Observing that Nigeria has a comparative advantage in the creative industry, Croella stated: “We are confident that the NCC has all the expertise for the success of the Treaty but WIPO is willing to support the Commission.”
Speaking on ‘Future Opportunities for Nigeria’s Creative Industry’, Justin Ige observed that the Treaty distinguished performers’ rights from producers’, adding that it created a separate stream of income for performers. “I suggest that NCC should make the right to equitable remuneration inalienable and guaranteed under the statute. This does not put any burden on the producer but on the broadcasting and streaming organisations.” he remarked.
On his part, Mike Akpan indicated that the adoption of the Treaty coincided with the drafting of a new Copyright Bill approved by the Federal Executive Council and pending consideration by the National Assembly. He added that the draft Copyright Bill has made provisions for all the rights granted performers under the Treaty.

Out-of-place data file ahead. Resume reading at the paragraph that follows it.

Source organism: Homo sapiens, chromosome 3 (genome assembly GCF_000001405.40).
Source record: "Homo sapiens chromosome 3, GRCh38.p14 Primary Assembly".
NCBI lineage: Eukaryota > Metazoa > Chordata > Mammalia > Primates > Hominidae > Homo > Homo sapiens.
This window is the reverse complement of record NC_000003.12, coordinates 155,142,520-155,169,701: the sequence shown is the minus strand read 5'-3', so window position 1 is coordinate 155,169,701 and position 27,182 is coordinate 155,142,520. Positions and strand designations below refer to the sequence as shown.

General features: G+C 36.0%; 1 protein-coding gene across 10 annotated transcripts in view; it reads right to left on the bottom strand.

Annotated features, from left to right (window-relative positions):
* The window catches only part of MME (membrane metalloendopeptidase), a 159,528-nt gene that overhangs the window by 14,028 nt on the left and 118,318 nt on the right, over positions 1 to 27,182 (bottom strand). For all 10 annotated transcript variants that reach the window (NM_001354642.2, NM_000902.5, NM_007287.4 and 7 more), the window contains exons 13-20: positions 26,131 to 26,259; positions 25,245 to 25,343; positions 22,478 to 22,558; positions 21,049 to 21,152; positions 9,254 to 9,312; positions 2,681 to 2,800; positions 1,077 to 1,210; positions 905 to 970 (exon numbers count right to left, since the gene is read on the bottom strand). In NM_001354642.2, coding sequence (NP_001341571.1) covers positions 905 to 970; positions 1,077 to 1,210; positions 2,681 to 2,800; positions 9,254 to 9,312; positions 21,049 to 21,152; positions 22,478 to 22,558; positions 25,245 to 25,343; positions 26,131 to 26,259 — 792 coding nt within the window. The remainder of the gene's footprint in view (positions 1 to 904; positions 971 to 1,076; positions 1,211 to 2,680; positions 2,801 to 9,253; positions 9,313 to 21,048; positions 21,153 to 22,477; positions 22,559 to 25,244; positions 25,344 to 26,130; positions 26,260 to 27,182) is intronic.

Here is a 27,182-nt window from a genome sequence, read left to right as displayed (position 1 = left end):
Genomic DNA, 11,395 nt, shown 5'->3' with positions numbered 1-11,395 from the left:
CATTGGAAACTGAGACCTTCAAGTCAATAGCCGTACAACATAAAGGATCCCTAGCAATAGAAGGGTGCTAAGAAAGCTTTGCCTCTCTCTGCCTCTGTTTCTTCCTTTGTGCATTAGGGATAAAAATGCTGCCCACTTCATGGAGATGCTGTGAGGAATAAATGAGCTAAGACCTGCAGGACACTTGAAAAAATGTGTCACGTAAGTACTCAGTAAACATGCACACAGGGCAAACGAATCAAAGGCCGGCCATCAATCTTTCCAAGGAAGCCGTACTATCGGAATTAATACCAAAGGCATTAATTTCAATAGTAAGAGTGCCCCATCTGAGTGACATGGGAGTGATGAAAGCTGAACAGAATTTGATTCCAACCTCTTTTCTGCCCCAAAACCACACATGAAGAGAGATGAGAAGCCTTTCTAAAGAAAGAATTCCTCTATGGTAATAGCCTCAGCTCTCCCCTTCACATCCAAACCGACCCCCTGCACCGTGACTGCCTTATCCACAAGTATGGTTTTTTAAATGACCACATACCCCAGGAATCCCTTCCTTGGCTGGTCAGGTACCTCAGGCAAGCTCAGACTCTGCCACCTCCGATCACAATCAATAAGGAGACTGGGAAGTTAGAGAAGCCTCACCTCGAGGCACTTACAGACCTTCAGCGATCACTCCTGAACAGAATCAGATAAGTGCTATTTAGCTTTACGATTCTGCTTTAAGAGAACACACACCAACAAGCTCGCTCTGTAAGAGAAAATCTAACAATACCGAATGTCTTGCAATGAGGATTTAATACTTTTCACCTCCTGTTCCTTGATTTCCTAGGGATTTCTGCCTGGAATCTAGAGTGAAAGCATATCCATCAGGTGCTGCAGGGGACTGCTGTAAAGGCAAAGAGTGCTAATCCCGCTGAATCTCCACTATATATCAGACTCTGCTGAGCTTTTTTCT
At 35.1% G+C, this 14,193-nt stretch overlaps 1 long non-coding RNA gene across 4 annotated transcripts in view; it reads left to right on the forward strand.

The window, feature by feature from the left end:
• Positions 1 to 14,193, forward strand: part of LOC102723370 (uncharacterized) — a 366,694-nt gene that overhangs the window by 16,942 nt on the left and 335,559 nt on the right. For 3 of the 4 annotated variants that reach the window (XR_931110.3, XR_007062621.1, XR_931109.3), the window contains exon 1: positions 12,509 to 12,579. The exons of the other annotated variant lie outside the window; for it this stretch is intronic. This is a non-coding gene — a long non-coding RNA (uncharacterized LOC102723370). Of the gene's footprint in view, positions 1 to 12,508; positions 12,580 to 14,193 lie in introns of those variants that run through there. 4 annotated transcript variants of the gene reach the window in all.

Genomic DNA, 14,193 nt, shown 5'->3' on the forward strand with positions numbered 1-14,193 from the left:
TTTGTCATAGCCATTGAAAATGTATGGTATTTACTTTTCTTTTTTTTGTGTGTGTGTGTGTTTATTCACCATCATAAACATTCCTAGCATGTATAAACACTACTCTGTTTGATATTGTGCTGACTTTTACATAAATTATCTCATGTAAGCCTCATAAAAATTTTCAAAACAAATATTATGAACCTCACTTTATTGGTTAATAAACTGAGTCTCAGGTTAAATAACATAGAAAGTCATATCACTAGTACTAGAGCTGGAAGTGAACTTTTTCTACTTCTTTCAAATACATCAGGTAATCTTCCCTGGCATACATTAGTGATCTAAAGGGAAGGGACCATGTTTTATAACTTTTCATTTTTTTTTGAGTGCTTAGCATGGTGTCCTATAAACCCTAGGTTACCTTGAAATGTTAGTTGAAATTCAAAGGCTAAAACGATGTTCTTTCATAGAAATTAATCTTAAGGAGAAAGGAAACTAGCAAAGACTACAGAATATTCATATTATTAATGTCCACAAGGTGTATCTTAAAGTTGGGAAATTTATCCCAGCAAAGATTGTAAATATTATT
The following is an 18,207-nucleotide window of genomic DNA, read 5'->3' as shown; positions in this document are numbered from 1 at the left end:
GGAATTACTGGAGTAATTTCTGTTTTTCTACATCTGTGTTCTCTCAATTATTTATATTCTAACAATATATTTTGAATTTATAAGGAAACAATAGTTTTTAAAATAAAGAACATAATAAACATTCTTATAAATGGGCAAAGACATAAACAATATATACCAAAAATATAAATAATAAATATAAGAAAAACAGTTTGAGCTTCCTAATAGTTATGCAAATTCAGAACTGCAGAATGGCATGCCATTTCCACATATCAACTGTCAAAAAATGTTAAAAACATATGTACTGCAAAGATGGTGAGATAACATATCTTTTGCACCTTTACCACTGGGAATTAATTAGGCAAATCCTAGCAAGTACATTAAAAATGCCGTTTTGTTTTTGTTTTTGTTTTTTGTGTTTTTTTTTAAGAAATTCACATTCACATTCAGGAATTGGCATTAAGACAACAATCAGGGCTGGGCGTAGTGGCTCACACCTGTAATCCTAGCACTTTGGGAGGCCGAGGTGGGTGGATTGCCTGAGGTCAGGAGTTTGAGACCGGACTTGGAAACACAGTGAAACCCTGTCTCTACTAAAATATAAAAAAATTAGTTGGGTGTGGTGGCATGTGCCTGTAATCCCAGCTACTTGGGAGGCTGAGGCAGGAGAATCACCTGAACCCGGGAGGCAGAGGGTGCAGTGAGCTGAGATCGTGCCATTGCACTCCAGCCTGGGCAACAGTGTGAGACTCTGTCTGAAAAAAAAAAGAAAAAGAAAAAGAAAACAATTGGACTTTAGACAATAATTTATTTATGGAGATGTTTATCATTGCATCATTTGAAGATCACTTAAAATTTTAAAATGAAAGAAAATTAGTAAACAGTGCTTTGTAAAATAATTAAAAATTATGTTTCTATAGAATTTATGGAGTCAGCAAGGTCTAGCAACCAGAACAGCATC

“In general terms, the draft bill also contains provisions for proactive measures towards dealing with online infringements; safeguards for technological protection measures (TPMs) and rights management information (RMI) systems; and provisions for administrative mechanisms of resolving royalty issues arising from remuneration due to performers in the use of their fixed performances,” he explained.
Akpan stated that the Commission would broker discussions among key stakeholders to engender effective implementation of the Treaty in a manner that would ensure that performers could fully appropriate the benefits of their rights. He said further that the model contracts issued by the Commission would serve as guidance to practitioners in the various copyright industries as a head start for repositioning the sector for a new regime of rights created by both the Beijing Treaty and the anticipated Copyright Bill.